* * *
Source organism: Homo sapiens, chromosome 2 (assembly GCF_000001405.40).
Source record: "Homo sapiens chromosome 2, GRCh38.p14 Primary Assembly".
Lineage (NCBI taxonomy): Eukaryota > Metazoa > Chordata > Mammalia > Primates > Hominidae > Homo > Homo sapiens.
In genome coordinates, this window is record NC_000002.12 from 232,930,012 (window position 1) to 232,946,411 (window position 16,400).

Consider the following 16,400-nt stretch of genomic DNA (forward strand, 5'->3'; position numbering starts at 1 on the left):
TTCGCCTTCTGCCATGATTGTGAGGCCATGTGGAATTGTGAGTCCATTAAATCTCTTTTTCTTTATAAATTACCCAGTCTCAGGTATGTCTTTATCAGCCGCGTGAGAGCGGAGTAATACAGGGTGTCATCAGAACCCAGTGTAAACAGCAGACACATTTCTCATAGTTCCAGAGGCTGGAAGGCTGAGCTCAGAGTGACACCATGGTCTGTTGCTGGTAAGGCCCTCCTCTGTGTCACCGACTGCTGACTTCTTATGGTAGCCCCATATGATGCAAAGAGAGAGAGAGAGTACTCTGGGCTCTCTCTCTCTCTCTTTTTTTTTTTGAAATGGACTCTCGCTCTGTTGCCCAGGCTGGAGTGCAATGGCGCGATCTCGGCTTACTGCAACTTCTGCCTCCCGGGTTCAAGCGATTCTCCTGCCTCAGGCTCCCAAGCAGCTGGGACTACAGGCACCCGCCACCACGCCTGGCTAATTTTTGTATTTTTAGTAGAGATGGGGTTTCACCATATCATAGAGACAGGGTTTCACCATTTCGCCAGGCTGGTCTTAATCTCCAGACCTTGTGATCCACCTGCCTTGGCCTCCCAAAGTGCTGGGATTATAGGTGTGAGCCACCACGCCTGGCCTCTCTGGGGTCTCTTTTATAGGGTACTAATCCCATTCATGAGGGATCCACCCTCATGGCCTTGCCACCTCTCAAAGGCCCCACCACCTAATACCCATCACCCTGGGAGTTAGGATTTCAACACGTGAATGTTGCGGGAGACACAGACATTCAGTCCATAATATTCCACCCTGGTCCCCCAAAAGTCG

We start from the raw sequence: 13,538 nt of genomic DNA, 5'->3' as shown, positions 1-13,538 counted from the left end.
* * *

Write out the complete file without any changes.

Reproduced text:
Source organism: Homo sapiens, chromosome 2 (assembly GCF_000001405.40).
Source record: "Homo sapiens chromosome 2, GRCh38.p14 Primary Assembly".
Lineage (NCBI taxonomy): Eukaryota > Metazoa > Chordata > Mammalia > Primates > Hominidae > Homo > Homo sapiens.
In genome coordinates, this window is record NC_000002.12 from 232,930,012 (window position 1) to 232,946,411 (window position 16,400).

Consider the following 16,400-nt stretch of genomic DNA (forward strand, 5'->3'; position numbering starts at 1 on the left):
TTCGCCTTCTGCCATGATTGTGAGGCCATGTGGAATTGTGAGTCCATTAAATCTCTTTTTCTTTATAAATTACCCAGTCTCAGGTATGTCTTTATCAGCCGCGTGAGAGCGGAGTAATACAGGGTGTCATCAGAACCCAGTGTAAACAGCAGACACATTTCTCATAGTTCCAGAGGCTGGAAGGCTGAGCTCAGAGTGACACCATGGTCTGTTGCTGGTAAGGCCCTCCTCTGTGTCACCGACTGCTGACTTCTTATGGTAGCCCCATATGATGCAAAGAGAGAGAGAGAGTACTCTGGGCTCTCTCTCTCTCTCTTTTTTTTTTTGAAATGGACTCTCGCTCTGTTGCCCAGGCTGGAGTGCAATGGCGCGATCTCGGCTTACTGCAACTTCTGCCTCCCGGGTTCAAGCGATTCTCCTGCCTCAGGCTCCCAAGCAGCTGGGACTACAGGCACCCGCCACCACGCCTGGCTAATTTTTGTATTTTTAGTAGAGATGGGGTTTCACCATATCATAGAGACAGGGTTTCACCATTTCGCCAGGCTGGTCTTAATCTCCAGACCTTGTGATCCACCTGCCTTGGCCTCCCAAAGTGCTGGGATTATAGGTGTGAGCCACCACGCCTGGCCTCTCTGGGGTCTCTTTTATAGGGTACTAATCCCATTCATGAGGGATCCACCCTCATGGCCTTGCCACCTCTCAAAGGCCCCACCACCTAATACCCATCACCCTGGGAGTTAGGATTTCAACACGTGAATGTTGCGGGAGACACAGACATTCAGTCCATAATATTCCACCCTGGTCCCCCAAAAGTCG

We start from the raw sequence: 13,538 nt of genomic DNA, 5'->3' as shown, positions 1-13,538 counted from the left end.